The UK government has detailed “ambitious” plans to regulate the crypto industry, with proposals on stronger rules for trading platforms, crypto lending, new token issues and more. The goal, it says, is to protect consumers and businesses, while enabling “a new and exciting sector to safely flourish and grow,” it wrote in a press release.
Last year saw the fall of FTX, Celsius and other crypto exchanges, along with wildly fluctuating prices for Bitcoin, Ethereum and other cryptocurrencies. As a result, critics in the UK have been calling for new rules that protect consumers from the “crypto wild-west,” as the opposition Labour party’s Tulip Siddiq put it.
The UK government plans to strengthen rules around the operation of crypto trading firms like FTX, along with other financial intermediaries. The primary aim, it wrote, is to enhance consumer protection and the ability of exchanges to weather storms. As part of that, it’s proposing what it calls a “crypto market abuse regime” that would create rules around money laundering and other illegal schemes. It also plans to strengthen laws around cryptocurrency lending.
At the same time, the treasury department is introducing a time-limited exemption that would allow designated crypto firms to issue new tokens. Companies registered with the UK’s Financial Conduct Authority (FCA) for anti-money laundering purposes would be allowed to issue coins while the new regulations are written.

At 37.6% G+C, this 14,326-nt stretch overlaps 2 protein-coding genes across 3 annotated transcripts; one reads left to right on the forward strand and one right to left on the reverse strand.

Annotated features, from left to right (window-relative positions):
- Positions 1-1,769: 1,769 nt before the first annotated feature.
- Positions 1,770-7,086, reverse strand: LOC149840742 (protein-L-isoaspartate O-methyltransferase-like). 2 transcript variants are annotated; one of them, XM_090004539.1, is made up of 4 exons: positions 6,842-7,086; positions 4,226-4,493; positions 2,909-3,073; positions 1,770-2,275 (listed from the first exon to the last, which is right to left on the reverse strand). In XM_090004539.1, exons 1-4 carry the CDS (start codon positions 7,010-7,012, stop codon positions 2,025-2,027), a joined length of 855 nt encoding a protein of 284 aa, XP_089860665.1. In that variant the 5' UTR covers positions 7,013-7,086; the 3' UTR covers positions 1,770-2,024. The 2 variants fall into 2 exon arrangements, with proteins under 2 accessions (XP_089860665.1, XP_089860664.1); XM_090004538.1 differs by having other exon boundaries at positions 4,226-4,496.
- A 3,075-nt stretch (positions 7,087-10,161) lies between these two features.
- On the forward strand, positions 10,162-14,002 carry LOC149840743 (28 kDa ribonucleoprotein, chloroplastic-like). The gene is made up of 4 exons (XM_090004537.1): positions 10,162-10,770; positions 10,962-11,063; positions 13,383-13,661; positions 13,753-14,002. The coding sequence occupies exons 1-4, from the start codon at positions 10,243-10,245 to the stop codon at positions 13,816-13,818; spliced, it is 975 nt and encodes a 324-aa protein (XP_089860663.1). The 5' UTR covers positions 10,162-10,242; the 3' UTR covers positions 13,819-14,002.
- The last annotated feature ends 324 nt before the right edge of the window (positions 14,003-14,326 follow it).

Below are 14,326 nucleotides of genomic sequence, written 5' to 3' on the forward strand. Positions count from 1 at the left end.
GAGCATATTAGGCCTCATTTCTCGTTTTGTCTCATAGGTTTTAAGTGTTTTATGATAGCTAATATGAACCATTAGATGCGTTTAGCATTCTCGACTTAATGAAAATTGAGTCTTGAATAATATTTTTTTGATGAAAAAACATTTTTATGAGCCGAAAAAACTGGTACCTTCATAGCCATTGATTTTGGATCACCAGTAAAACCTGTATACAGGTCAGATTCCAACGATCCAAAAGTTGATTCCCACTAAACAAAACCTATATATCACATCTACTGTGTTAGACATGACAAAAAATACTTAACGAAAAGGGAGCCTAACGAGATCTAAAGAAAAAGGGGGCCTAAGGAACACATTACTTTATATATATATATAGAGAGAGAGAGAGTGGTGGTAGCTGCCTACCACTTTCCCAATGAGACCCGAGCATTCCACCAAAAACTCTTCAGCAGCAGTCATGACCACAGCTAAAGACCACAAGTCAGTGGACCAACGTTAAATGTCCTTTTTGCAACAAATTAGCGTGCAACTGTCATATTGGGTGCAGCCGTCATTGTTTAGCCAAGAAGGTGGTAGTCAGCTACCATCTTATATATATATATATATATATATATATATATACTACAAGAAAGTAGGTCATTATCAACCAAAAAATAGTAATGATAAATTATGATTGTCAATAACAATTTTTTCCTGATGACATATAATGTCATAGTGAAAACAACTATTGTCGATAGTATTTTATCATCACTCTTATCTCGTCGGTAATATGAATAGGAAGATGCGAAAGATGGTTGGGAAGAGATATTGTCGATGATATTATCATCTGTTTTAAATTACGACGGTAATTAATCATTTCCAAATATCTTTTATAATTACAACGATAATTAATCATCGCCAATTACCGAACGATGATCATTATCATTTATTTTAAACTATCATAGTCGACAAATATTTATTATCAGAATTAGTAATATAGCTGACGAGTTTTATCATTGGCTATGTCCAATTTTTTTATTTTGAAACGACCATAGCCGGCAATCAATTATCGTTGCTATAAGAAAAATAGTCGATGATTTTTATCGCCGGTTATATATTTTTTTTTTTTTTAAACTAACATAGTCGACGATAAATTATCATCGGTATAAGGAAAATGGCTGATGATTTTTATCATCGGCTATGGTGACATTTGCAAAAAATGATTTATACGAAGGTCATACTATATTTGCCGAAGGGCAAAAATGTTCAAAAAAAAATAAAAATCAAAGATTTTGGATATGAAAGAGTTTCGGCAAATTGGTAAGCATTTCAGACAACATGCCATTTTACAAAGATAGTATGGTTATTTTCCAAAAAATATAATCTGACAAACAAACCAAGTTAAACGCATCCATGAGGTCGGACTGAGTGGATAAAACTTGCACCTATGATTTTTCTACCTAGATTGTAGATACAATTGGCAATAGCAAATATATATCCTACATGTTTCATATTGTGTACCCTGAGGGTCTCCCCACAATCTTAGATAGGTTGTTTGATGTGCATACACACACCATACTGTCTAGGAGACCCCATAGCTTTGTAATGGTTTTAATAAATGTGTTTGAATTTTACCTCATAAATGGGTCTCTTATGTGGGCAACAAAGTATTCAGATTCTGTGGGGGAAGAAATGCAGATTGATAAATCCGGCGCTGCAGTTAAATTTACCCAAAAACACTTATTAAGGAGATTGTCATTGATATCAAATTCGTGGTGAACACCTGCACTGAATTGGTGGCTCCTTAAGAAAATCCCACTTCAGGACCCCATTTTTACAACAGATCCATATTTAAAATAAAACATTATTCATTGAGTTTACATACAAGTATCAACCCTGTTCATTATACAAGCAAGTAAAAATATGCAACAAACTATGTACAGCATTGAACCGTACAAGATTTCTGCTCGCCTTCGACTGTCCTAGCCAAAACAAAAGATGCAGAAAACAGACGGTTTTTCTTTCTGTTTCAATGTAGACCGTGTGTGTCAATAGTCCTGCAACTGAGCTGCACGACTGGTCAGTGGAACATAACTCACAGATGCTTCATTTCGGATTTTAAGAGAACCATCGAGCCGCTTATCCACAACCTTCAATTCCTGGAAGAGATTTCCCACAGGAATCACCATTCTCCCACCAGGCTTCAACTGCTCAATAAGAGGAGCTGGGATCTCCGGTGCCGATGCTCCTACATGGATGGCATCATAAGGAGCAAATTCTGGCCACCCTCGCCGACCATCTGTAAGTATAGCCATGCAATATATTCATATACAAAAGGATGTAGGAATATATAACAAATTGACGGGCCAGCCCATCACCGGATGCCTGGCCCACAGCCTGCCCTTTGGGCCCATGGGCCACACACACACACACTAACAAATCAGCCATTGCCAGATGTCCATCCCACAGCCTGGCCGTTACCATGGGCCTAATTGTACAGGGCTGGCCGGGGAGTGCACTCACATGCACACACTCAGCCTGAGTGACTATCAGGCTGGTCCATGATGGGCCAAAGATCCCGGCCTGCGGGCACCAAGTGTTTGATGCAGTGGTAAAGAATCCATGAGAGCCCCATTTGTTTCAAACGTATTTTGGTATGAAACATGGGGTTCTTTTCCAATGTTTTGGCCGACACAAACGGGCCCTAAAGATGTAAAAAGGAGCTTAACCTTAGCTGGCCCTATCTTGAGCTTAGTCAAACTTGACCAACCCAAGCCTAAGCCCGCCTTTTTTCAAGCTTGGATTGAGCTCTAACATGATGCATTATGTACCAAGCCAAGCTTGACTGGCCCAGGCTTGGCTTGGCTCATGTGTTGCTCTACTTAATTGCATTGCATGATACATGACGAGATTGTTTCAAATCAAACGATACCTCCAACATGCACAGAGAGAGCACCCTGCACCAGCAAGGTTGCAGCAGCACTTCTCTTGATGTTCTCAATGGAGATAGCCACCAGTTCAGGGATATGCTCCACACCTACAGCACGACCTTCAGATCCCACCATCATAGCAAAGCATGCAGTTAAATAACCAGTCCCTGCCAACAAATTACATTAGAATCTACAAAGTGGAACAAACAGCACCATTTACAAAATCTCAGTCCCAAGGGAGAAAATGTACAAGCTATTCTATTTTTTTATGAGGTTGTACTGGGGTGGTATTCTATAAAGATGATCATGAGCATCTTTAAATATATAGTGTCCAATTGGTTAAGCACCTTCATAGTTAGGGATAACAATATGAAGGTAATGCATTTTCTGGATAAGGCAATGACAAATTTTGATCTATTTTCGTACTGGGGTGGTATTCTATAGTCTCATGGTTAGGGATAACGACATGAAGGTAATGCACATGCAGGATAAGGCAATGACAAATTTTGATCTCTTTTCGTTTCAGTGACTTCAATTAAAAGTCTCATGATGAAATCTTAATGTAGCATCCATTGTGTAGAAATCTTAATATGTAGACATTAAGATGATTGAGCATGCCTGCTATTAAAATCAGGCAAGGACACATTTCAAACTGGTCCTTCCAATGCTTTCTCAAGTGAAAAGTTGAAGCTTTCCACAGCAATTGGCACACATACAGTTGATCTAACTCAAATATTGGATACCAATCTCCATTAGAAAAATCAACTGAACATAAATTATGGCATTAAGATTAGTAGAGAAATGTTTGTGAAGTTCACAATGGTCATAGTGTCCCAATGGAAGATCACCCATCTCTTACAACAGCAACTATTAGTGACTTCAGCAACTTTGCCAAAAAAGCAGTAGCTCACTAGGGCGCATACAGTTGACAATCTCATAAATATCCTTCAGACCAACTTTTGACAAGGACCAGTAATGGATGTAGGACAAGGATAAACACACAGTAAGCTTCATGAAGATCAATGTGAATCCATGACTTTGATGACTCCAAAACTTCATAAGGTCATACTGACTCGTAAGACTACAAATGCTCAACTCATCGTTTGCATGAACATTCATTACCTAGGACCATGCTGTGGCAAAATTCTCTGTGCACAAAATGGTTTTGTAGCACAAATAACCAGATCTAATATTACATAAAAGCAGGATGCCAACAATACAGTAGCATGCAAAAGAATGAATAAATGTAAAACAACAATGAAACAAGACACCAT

In January 2022, the UK government promised a crackdown on misleading crypto ads, but that now seems quaint given the tumultuous year that followed. At the time, the government figured that around 2.3 million people in the country owned a cryptoasset.
Today’s proposal “delivers on the original policy intention of the measure to promote innovation, enhance consumer protection and ensure that cryptoasset promotions can be held to equivalent standards as promotions of financial services products with similar risk profiles,” the government said. The consultation will close on April 30th, 2023, at which point regulators will review feedback and formulate a response.
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